The three types of individuals or members every B2B online community needs to have

Full session and slides here

Regardless of what platform, tool you are using to build/house/nurture your community you have to absolutely bear this in mind:

1% of your community will be highly engaged

9% of your community will be semi-active

90% of your community will be lurkers

Therefore to build your community you need to have these three key tiers:

Tier 1: Members from Right Company and Right Job Titles
They are your ideal prospects! In B2B sales and events these are your key accounts and key decision makers within these organisations. The people that ultimately will buy your product and the individuals that you are going after from the social selling perspective

Tier 2: Right Company but not the right job titles
These are the individuals that will influence - they would be decision influencers.

Tier 3: Consultants and Vendors
People in the industry that really want to be vocal, that need to be "out there" to promote themselves. While you need to keep them well behaved under your community/group rules, these are the guys that foster engagements, from generally tier 2s who subsequently will influence tier 1s.


How to manage direct sales messaging and branding on LinkedIn for B2B Events?



At what stage can I start promoting my product/service to my B2B event online community?

Full session and slides here

There is a big difference between demand generation and event sales.

Ideally you will go through a lead nurturing process before you are able to approach a community member to buy/acquire your product.

  • Community manager has interactions with potential prospects
  • Month 3-4 the community manager is able to "bridge a relationship between Prospect and Community Owner (aka your company) "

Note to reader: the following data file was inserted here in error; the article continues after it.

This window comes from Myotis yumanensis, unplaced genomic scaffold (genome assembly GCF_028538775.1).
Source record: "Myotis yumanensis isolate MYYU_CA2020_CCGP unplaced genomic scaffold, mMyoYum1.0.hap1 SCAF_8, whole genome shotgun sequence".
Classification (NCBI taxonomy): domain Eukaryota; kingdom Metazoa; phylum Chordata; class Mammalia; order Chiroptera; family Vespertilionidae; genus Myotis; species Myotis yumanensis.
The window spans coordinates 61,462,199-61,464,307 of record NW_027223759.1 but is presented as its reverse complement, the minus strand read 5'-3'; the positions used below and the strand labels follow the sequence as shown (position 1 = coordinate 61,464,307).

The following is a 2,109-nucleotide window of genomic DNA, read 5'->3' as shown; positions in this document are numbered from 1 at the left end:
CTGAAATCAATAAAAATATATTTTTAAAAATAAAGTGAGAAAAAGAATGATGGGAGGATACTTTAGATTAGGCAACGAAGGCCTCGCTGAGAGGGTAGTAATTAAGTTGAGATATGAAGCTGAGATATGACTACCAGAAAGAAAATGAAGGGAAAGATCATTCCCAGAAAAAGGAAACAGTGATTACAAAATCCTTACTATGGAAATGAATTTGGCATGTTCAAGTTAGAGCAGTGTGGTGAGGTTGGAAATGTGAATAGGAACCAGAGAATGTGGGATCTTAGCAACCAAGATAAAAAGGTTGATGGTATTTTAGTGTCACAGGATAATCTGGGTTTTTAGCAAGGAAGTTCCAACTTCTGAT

LinkedIn profiles vs company profiles vs events vs groups. What is the best approach for B2B sales.


What works for your audience is not what works for LinkedIn, so you will need to work with the algorithm to get the best results.

If you are an individual and just starting, begin with your personal profile.

If you are a larger organisation and been on the platform for a very long time you should build on your company and events pages.


How do you monitor LinkedIn Group engagement / campaign success?


Full session and slides here

Unfortunately this is something that has to be done manually. So the best possible approach is:

  1. You need to have a content calendar
  2. Monitor the engagement / views on a monthly basis against your content calendar

This tool will allow you to better understand the types of topics / themes that are having engagement success..

In conclusion

Building B2B online communities should be platform and technology agnostic. It is true that technology and user experience is a contributing factor, ultimately it is down to the six fundamental pillars being executed and delivered diligently that will allow your online community to succeed.

Simply buying a piece of online community technology, launching a LinkedIn group, a facebook page or investing in bespoke tools is not sufficient. It takes time, dedicated and planned effort.

Anything else you think we should add to this blog? Let us know in the comments.

If you would like to download the presentation with all the charts and frameworks, check out and access the full video session below.

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Topics: B2B communities B2B Event Marketing